The biggest impediment would be cultural. Some will say that lateral hiring would dilute the quality and prestige of the services, or that competition with “outsiders” for promotions would be unfair to those working their way up the ranks. 
Way too many generalities. Again, it depends on the specifics of the job. If you are a cardiologist who is less than a decade out of med school as a LCDR and the head of cardiology from Harvard Medical School came in at age 55 as a CAPT - I don't think you'd have an issue.

If on the other hand, you are a LCDR F-18 pilot with 3,000 hrs and a tour as a FRS instructor and then a 737 pilot is coming in to be your CO after just getting his safe-to-solo flight ... then sure ... there might be issues ... especially when that 737 pilot took a command slot away from a newly minted pilot with 4,000 hours and multiple combat tours.

How about a "lateral hiring" in to a SEAL team? Make a UFC champion a Chief and put him on a team ahead of others who have been on teams for 15 years?

Yes, I know - that is all rather silly, but I am only illustrating absurdity by being absurd. That is not what Squier is talking about.
But the imperative to maintain technological dominance begs for cross-discipline, integrated careers. Every company in the world does lateral hiring, and their employees accept new leaders as a matter of course. It may be difficult to give up the traditional military career ladder, but there is much more to be gained by seeking greater diversity in skills, experience and ideas.
Again ... define "diversity" please ... the Navy, especially those in the diversity commissariat like Squier, have muddied that name a bit. 

My career was very cross-discipline - heck I had jobs that were coded for a completely different designator - and in another case, a higher rank from another service. And again ... my experience is not unusual. Then again ... I was an unrestricted line officer. YMMV.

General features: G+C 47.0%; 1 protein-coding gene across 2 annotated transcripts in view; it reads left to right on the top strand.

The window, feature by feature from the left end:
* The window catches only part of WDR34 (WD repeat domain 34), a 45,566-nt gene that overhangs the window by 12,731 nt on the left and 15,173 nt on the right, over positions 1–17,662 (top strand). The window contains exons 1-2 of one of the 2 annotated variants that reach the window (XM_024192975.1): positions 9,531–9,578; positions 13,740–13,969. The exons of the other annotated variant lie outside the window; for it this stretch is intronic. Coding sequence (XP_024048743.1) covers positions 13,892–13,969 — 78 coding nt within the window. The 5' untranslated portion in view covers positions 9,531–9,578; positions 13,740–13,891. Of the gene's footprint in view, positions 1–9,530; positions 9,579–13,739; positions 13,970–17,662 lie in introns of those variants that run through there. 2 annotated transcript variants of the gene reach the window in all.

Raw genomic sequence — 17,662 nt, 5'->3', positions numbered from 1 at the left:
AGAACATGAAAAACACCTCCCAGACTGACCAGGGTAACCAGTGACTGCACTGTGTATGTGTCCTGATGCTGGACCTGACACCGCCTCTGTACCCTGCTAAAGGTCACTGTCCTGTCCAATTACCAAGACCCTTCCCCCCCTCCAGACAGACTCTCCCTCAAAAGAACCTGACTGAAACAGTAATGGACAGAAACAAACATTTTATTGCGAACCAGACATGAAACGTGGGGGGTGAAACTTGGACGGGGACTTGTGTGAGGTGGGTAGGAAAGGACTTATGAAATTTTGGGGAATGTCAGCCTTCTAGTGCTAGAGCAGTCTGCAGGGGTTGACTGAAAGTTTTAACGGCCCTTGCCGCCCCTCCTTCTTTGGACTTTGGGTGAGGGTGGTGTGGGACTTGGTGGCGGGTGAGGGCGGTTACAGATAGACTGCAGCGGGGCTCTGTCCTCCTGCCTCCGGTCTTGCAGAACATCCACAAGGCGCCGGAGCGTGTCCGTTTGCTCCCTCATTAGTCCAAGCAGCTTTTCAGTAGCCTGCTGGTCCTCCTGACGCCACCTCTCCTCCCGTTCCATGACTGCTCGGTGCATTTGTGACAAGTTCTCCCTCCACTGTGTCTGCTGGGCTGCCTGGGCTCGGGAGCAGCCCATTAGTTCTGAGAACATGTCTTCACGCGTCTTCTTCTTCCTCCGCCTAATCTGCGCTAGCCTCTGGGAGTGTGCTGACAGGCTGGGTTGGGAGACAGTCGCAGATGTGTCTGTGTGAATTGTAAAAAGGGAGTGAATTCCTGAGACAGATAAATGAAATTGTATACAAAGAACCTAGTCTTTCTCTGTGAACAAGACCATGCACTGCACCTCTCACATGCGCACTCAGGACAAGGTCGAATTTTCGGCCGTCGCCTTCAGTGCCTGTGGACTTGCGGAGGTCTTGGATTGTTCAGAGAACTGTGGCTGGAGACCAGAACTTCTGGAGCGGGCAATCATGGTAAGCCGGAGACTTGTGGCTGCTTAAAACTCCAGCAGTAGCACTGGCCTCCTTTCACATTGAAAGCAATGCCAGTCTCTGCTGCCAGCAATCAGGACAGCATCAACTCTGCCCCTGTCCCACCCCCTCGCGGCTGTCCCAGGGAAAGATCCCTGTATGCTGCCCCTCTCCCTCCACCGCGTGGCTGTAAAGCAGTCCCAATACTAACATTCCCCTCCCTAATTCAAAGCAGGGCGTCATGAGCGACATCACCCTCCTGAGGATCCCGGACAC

As for the substance of the rest of the above paragraph, sound great, and we have that IN THE FRACKING RESERVES.

I do not think that Squier really addressed the topic she wanted to address. She talked around it and played a little dog whistle shadow puppet with it ... but really. That can't be it. 

I was hoping for something more along the lines of what we have discussed multiple times on Midrats, but alas ... I am left disappointed. 

Wednesday, September 24, 2014

So, while the Navy goes to war ... again ... this happened ...

Yes, yes, yes. Something must be done so we can say, "We're doing more." 

You can overdo something. You can patronize adult men and women just so much. You can pummel people in to cynicism. You can tee up a ball for me to whack at it.

Does this move the needle? Will this piled on top of everything else we put butts in seats over? Do you get your $6,000 worth?

Will someone please check Admiral Burke's grave? As his namesake puts ordnance downrange ...
Mike Domitrz stands on the stage in a black T-shirt, a black blazer and jeans, talking about sex, with the rapt attention of hundreds of sailors in the audience.

He calls two volunteers to the stage and tells them they are on a date. It’s going well, he tells the audience. Then, prompted by Domitrz, the woman says to the man, “This is going to sound really awkward, but I was wondering if I can give you a kiss?”
“By the way, a woman who is sexually assertive is not a slut. She’s a woman. We have to stop calling people names for being human beings.”
Ummmm .... yea. Try that line at Mast from the male perspective.